The Nevada Athletic Commission’s year-long suspension of UFC
welterweight Nick Diaz
remains in place after the fighter’s petition for review in Nevada
District Court was dismissed on Friday.
Diaz was also fined 30 percent of his purse after his UFC
143 unanimous decision defeat to Carlos
Condit when his post-fight drug screen came back positive for
marijuana metabolites. The NAC’s ruling was handed down in May but
applied retroactively to the Feb. 4 fight date.
A medical marijuana patient in his home state of California, Diaz
did not list marijuana as a prescribed medication he was taking on
his pre-fight questionnaire, an issue that Diaz’s attorney and the
NAC battled over before the commission took action. Diaz, who
asserted he had stopped using marijuana eight days prior to the
Condit fight, previously tested positive for marijuana following a
2007 victory over Takanori
Gomi. The 29-year-old was suspended six months, and that win
was changed to a no-contest.
Ross Goodman, Diaz’s Nevada attorney, released the following
statement to Sherdog.com on Friday through Diaz’s legal adviser,
“Despite expressing misgivings about the vagueness and ambiguity of
the Nevada Athletic Commission’s prohibition on using marijuana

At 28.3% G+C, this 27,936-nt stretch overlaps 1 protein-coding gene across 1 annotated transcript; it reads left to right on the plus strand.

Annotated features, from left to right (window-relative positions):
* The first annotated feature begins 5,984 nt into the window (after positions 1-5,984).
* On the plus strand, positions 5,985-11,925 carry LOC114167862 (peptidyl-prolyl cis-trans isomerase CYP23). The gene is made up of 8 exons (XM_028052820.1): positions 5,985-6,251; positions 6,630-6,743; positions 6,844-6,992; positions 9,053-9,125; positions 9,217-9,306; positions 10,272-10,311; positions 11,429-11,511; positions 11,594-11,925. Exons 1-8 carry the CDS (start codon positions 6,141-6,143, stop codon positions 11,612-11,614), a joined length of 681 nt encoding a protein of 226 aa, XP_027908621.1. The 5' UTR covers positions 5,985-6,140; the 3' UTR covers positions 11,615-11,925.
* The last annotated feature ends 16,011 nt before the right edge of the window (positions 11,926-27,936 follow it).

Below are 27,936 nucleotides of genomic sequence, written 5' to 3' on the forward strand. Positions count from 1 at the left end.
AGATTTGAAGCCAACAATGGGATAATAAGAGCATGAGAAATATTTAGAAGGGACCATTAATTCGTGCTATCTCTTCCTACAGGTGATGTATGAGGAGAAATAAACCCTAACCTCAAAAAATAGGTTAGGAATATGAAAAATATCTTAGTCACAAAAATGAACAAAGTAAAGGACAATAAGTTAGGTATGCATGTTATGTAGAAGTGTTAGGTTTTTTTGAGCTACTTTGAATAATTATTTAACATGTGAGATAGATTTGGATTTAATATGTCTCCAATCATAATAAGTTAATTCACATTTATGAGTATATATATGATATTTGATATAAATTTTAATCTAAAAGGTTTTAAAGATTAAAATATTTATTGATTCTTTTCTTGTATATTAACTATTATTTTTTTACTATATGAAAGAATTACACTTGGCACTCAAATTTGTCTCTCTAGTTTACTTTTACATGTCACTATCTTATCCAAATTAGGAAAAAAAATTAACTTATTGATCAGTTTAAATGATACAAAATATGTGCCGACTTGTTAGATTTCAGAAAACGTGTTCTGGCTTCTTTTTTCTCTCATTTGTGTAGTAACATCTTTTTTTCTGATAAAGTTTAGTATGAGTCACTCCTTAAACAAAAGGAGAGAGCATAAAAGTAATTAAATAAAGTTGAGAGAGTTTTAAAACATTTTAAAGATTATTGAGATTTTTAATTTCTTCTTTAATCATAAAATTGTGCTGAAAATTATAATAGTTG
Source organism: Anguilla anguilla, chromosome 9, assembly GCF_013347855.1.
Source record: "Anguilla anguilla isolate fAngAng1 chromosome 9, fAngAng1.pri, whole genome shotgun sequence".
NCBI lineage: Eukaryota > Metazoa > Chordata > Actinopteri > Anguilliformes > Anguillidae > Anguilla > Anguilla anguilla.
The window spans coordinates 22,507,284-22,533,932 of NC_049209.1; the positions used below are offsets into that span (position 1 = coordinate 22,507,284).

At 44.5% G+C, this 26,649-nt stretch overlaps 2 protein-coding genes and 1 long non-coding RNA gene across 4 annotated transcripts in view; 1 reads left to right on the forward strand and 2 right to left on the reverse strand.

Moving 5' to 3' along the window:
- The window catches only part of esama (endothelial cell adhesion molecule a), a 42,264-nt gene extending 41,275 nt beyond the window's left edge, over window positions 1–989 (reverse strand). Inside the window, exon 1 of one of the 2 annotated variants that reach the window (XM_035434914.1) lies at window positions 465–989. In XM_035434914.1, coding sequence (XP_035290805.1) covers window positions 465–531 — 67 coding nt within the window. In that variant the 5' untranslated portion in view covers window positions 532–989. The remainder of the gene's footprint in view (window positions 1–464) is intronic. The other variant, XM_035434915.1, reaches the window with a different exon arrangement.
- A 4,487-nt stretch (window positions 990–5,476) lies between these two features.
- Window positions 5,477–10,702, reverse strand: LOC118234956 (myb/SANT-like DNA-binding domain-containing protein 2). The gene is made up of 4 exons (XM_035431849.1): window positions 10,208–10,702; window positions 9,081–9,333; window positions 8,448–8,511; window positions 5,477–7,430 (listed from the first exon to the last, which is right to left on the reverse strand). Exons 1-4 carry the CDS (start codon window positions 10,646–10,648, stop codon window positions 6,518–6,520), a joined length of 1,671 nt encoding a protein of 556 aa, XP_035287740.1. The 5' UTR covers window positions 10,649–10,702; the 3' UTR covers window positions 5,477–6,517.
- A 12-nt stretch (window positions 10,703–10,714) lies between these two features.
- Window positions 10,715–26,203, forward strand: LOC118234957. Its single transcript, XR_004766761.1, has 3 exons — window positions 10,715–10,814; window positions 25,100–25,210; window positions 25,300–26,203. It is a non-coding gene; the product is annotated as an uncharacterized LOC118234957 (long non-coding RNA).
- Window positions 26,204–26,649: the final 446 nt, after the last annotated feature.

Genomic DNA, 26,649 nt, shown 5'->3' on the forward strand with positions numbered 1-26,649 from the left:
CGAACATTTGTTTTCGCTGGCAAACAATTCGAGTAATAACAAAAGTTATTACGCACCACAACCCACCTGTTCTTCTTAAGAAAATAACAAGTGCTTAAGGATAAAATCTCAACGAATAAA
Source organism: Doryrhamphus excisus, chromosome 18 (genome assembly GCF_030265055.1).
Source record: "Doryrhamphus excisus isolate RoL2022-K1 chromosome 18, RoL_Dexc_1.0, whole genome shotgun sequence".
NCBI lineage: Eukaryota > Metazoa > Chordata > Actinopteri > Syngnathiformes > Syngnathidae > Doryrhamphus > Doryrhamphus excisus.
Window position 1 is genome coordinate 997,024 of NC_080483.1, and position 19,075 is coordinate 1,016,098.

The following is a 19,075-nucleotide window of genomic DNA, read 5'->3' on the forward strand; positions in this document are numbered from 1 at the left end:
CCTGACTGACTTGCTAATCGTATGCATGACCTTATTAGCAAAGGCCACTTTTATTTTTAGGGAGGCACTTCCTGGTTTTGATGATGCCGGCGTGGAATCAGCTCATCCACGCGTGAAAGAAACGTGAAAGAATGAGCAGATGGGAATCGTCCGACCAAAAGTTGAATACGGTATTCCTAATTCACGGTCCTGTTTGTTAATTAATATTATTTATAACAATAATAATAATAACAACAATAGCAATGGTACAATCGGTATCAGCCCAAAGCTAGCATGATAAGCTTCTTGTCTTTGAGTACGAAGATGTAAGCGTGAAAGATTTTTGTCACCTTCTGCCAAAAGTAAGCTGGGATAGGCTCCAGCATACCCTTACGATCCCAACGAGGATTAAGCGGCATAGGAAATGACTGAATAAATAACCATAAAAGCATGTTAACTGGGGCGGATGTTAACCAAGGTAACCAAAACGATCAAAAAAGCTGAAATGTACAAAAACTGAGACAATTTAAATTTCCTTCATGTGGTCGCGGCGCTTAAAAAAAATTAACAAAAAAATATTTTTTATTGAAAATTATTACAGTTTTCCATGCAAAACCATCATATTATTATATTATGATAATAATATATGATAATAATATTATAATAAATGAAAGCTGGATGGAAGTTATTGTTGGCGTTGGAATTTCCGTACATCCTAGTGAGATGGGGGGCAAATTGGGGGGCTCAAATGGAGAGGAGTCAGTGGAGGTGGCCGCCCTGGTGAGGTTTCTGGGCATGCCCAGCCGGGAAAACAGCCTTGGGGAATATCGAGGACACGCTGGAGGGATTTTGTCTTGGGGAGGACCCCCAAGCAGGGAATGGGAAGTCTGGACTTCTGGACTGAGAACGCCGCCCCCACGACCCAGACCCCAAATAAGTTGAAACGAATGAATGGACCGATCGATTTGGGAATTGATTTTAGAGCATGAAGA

‘before’ a contest, the Nevada District Court today dismissed Nick
Diaz’s petition for judicial review of the athletic commission’s
disciplinary order made against him earlier this year.
“Judge [Joanna] Kishner was obviously troubled about due process
concerns engendered by the vagueness of the anti-doping rule. How
long before is ‘before’ under the regulation? A day? A week? Due
process requires that fighters have clear notice of what the rule
is, so they can adjust their behavior accordingly. Similar serious
concerns relate to the commission’s after-the-fact definitions of
undefined terms on the pre-fight questionnaire -- and punishing my
client for failing to correctly guess how those terms would be
“Frankly, if I had been filling out the questionnaire, I wouldn’t
have thought that marijuana was a ‘prescription’ drug either --
given that it is illegal under federal law for doctors to
‘prescribe’ marijuana. As a matter of law, a ‘physician’s
statement’ is not a prescription. I will be seeking my client’s
instructions to file an appeal to the Nevada Supreme Court
Despite his loss to Condit, Diaz is rumored to be the No. 1
contender for Georges St.
Pierre’s UFC welterweight crown, though the promotion has not
made an official announcement. Prior to his contentious unanimous
decision defeat, the southpaw had won 11 straight fights, capturing
Strikeforce’s 170-pound title in 2010 before making his Octagon
return last year against former two-division champ B.J. Penn. Diaz
battered the smaller Penn in their UFC 137 bout, using his reach
advantage to earn a unanimous verdict.